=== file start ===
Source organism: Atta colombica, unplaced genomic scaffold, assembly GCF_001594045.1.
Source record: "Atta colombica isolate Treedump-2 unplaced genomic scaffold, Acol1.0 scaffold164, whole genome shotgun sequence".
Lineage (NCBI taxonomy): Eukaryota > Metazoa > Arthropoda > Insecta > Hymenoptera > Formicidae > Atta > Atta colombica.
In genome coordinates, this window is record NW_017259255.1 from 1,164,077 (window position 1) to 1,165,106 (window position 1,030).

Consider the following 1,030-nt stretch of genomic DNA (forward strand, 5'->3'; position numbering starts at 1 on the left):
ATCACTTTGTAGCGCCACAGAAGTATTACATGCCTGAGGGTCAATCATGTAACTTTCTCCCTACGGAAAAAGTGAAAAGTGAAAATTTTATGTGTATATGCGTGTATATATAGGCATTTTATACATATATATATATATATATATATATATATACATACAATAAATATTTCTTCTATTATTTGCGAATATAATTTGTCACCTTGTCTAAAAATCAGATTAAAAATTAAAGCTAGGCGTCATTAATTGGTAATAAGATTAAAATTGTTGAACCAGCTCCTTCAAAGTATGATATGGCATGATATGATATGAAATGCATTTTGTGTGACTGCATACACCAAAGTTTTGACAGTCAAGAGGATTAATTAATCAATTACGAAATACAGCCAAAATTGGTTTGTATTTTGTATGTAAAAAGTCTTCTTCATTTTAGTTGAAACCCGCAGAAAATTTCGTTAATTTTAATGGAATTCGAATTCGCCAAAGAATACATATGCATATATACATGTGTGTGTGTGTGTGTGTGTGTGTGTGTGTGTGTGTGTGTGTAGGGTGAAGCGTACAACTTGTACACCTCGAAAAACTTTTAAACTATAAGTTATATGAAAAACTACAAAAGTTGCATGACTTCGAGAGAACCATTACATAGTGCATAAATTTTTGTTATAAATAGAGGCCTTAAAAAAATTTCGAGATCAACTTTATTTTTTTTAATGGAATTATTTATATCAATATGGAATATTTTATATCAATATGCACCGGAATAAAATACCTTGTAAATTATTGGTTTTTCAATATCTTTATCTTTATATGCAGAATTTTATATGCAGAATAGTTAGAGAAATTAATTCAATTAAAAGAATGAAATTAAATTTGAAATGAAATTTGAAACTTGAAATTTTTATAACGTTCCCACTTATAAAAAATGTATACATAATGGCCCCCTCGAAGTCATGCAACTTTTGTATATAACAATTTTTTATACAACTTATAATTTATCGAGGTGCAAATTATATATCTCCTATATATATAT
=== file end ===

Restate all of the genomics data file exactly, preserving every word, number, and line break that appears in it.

Source organism: Atta colombica, unplaced genomic scaffold, assembly GCF_001594045.1.
Source record: "Atta colombica isolate Treedump-2 unplaced genomic scaffold, Acol1.0 scaffold164, whole genome shotgun sequence".
Lineage (NCBI taxonomy): Eukaryota > Metazoa > Arthropoda > Insecta > Hymenoptera > Formicidae > Atta > Atta colombica.
In genome coordinates, this window is record NW_017259255.1 from 1,164,077 (window position 1) to 1,165,106 (window position 1,030).

Consider the following 1,030-nt stretch of genomic DNA (forward strand, 5'->3'; position numbering starts at 1 on the left):
ATCACTTTGTAGCGCCACAGAAGTATTACATGCCTGAGGGTCAATCATGTAACTTTCTCCCTACGGAAAAAGTGAAAAGTGAAAATTTTATGTGTATATGCGTGTATATATAGGCATTTTATACATATATATATATATATATATATATATATACATACAATAAATATTTCTTCTATTATTTGCGAATATAATTTGTCACCTTGTCTAAAAATCAGATTAAAAATTAAAGCTAGGCGTCATTAATTGGTAATAAGATTAAAATTGTTGAACCAGCTCCTTCAAAGTATGATATGGCATGATATGATATGAAATGCATTTTGTGTGACTGCATACACCAAAGTTTTGACAGTCAAGAGGATTAATTAATCAATTACGAAATACAGCCAAAATTGGTTTGTATTTTGTATGTAAAAAGTCTTCTTCATTTTAGTTGAAACCCGCAGAAAATTTCGTTAATTTTAATGGAATTCGAATTCGCCAAAGAATACATATGCATATATACATGTGTGTGTGTGTGTGTGTGTGTGTGTGTGTGTGTGTGTGTGTAGGGTGAAGCGTACAACTTGTACACCTCGAAAAACTTTTAAACTATAAGTTATATGAAAAACTACAAAAGTTGCATGACTTCGAGAGAACCATTACATAGTGCATAAATTTTTGTTATAAATAGAGGCCTTAAAAAAATTTCGAGATCAACTTTATTTTTTTTAATGGAATTATTTATATCAATATGGAATATTTTATATCAATATGCACCGGAATAAAATACCTTGTAAATTATTGGTTTTTCAATATCTTTATCTTTATATGCAGAATTTTATATGCAGAATAGTTAGAGAAATTAATTCAATTAAAAGAATGAAATTAAATTTGAAATGAAATTTGAAACTTGAAATTTTTATAACGTTCCCACTTATAAAAAATGTATACATAATGGCCCCCTCGAAGTCATGCAACTTTTGTATATAACAATTTTTTATACAACTTATAATTTATCGAGGTGCAAATTATATATCTCCTATATATATAT